“Composing the music, playing the instruments and performing the dance” is how Jeanyline Alvarado describes her work in peacebuilding and her need to multitask in implementing the projects in which she is involved. Jeanyline is an alumna of MPI’s 2013 Annual Peacebuilding Training, having taken the course Strengthening Peace Education Training Skills. She works at Southern Christian College (SCC) in Midsayap, Cotabato, as the Community Development Coordinator under the Office of the Vice President for Research and Extension in the Office of the Director for Extension.
Jeanyline has been very involved in the SCC Peace and Tri-People Dialogue Project. She has worked with Agenda 1: Transformative Education and Peace, which focuses on the youth. These youth come from SCC partner communities and organizations, such as the Mindanao Peoples’ Peace Movement and Balay Rehabilitation Center.
One particular focus within this project is the Summer Institute for Peace and Development Motivators (SIPDM), a month-long training program every year. Jeanyline and others from SCC believe youth are the future leaders of the society. SIPDM will prepare these young people to be responsible citizens and leaders in their communities.
SIPDM began in the year 2000 during the Estrada administration in response to the “All-Out War” in Mindanao between the Armed Forces of the Philippines and the Moro Islamic Liberation Front. Over 1,000 military and civilians were killed and between 755,000 and one million civilians were displaced, including those in the SCC partner communities. Most of the victims were women and children. Students were not able to continue their studies and life was disrupted. It was out of this crisis, through the leadership of Dr. Erlinda Nable Senturias, that SIPDM was born.
The program was formed to help develop a culture of peace and develop conflict resolution skills among the young “Tri-Peoples” (Indigenous Peoples, Muslims or Bangsamoro and Mindanao Migrant Settlers). SIPDM became the venue where they could heal their wounds and reconcile the discrimination between different tribes and peoples. SIPDM attempts to create a microcosm of Mindanao with the Tri-Peoples’ Youth, where peace is possible, where there is no discrimination, and where there are no walls between each other.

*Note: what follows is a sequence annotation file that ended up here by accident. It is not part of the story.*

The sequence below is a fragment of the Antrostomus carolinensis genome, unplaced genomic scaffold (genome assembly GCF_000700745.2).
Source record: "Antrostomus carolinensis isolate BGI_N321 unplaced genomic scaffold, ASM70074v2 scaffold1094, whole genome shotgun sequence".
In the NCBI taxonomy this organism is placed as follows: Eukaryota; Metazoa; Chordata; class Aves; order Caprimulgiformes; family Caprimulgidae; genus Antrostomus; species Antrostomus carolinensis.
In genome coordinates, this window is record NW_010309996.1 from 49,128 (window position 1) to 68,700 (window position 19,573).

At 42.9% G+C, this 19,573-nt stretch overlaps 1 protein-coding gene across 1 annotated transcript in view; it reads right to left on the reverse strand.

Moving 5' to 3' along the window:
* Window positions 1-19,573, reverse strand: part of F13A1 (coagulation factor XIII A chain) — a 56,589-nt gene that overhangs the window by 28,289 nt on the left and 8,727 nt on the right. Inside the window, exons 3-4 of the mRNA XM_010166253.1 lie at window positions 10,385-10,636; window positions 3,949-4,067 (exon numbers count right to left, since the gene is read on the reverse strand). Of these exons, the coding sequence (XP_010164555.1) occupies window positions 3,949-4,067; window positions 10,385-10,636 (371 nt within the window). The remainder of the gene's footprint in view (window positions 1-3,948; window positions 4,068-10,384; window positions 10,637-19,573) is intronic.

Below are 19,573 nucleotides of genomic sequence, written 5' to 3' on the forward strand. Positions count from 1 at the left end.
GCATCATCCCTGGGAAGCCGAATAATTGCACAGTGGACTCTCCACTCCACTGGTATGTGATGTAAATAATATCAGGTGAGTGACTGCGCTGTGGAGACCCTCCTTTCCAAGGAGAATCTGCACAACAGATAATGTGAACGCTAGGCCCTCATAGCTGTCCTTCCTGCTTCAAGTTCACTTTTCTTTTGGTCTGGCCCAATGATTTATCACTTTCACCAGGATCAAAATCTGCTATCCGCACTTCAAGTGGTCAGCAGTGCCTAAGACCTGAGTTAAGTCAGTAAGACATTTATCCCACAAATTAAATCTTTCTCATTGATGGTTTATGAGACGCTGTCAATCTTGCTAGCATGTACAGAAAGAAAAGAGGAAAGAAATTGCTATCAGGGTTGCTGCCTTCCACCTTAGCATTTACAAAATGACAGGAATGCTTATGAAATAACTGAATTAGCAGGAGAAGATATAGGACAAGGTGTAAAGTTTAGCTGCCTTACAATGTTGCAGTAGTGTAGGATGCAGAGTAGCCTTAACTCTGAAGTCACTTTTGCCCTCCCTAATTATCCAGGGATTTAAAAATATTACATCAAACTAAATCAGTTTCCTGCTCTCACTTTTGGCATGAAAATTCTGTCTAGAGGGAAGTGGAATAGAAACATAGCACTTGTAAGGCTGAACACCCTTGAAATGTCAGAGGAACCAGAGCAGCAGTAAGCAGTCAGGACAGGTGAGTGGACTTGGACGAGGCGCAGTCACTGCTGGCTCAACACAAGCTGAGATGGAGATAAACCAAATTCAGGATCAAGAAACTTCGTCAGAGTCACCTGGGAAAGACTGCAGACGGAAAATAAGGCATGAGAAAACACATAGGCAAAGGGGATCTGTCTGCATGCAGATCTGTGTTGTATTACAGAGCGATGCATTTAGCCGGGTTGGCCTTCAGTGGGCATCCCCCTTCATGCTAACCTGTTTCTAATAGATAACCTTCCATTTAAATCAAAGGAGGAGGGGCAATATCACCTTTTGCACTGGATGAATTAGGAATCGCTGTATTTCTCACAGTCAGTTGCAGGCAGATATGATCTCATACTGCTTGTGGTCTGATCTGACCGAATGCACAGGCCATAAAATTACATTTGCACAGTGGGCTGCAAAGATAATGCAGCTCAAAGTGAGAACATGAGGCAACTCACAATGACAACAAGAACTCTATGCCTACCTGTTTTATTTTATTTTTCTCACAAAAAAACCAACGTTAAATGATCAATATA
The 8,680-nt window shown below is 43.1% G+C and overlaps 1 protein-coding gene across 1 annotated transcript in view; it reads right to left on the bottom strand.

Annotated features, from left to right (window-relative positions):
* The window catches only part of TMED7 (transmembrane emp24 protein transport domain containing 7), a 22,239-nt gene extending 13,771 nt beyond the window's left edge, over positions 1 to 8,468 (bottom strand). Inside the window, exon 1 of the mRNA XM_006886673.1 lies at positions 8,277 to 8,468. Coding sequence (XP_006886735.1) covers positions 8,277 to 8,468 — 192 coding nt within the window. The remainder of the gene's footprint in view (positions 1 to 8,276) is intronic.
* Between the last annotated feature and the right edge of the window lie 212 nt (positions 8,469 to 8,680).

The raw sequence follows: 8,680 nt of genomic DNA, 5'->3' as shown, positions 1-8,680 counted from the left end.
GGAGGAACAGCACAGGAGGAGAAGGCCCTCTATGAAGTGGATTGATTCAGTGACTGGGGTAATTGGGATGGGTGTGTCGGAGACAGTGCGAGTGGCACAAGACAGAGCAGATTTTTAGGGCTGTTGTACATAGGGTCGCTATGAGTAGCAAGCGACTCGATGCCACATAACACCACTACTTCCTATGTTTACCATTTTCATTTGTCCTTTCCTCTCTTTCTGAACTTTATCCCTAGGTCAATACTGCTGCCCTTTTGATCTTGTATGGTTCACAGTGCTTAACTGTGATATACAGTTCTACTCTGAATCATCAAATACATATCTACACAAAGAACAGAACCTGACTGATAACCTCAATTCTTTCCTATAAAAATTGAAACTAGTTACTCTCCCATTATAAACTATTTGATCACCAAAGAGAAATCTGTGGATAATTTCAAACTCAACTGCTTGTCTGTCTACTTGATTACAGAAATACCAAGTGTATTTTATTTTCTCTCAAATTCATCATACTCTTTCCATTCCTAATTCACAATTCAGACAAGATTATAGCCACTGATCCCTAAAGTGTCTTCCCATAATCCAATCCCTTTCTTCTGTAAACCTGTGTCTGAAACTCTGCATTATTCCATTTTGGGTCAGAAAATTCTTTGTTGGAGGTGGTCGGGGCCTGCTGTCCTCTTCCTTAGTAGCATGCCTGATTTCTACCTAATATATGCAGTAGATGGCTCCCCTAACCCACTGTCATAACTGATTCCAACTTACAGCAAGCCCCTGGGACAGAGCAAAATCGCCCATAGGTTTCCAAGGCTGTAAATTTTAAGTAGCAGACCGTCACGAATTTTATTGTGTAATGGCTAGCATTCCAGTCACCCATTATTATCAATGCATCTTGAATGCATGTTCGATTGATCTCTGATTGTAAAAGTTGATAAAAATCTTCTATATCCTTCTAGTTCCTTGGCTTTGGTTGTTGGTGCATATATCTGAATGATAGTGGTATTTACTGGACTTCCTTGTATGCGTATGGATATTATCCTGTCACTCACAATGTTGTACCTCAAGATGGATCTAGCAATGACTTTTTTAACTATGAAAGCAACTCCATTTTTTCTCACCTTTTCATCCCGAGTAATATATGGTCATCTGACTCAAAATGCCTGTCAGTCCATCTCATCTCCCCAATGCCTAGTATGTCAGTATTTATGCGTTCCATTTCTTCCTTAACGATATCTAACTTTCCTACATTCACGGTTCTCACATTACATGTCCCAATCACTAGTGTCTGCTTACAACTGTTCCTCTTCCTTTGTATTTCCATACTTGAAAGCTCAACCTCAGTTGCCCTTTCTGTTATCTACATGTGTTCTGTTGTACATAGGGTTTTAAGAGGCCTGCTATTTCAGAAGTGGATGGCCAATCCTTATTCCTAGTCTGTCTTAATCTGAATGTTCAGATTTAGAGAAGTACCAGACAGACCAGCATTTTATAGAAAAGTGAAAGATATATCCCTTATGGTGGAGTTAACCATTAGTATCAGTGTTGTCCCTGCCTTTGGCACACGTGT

Jeanyline was herself a product of SIPDM in 2002. This is when her love for peacebuilding work started and flourished. She had completed a Bachelor of Secondary Education/Mathematics and believes that if she had not had the experience of SIPDM, she would have become a teacher confined to the four walls of the classroom.
The objectives of SIPDM are classified into four components of peace: peace within oneself, peace with others, peace with God, and peace with the environment. SIPDM includes courses on the culture of peace, understanding personal peace, concepts of conflict, basics on conflict resolution and transformation, understanding human rights, understanding the Tri-Peoples’ cultures, gender rights, and the environment. The youth also participate in an exchange between communities through community immersions/exposures. This is often the most memorable experience during the program whose goal is to reduce discrimination and bring about healing and reconciliation.
All participants develop reentry plans for their communities based on existing concerns. These plans are then presented to barangay officials (local government officials) or leaders in their communities or organizations. Sometimes this is successful, but some have shared that their plans are not always welcomed by barangay officials.
Jeanyline is also involved in organizing SIPDM alumni who are studying at SCC. These organized SIPDM alumni at SCC, in turn, assist other SIPDM alumni in their communities. SCC also now conducts follow-up activities and monitoring and evaluation of what is happening in the communities.
Before being employed by SCC, Jeanyline had already volunteered with SIPDM. She served as a member of the secretariat. In working full time with SCC, she teaches peace education. While SPIDM has outside facilitators, Jeanyline will step in to handle courses, particularly human rights and the rights of the child. Her continued work with SIPDM nourishes her love for peacebuilding and community work at SCC to the point that she has forgotten her desire for stable work in government schools teaching in a classroom.
Jeanyline used the lessons she learned in the Strengthening Peace Education Training Skillscourse at MPI with Wendy Kroeker and Deddette Suacito in her work with SIPDM and in teaching Peace Education at the college. The training at MPI enhanced her knowledge and increased and widened her partnerships and linkages. It also helped her to share ideas and find support from other peacebuilders, something which Jeanyline hopes will continue.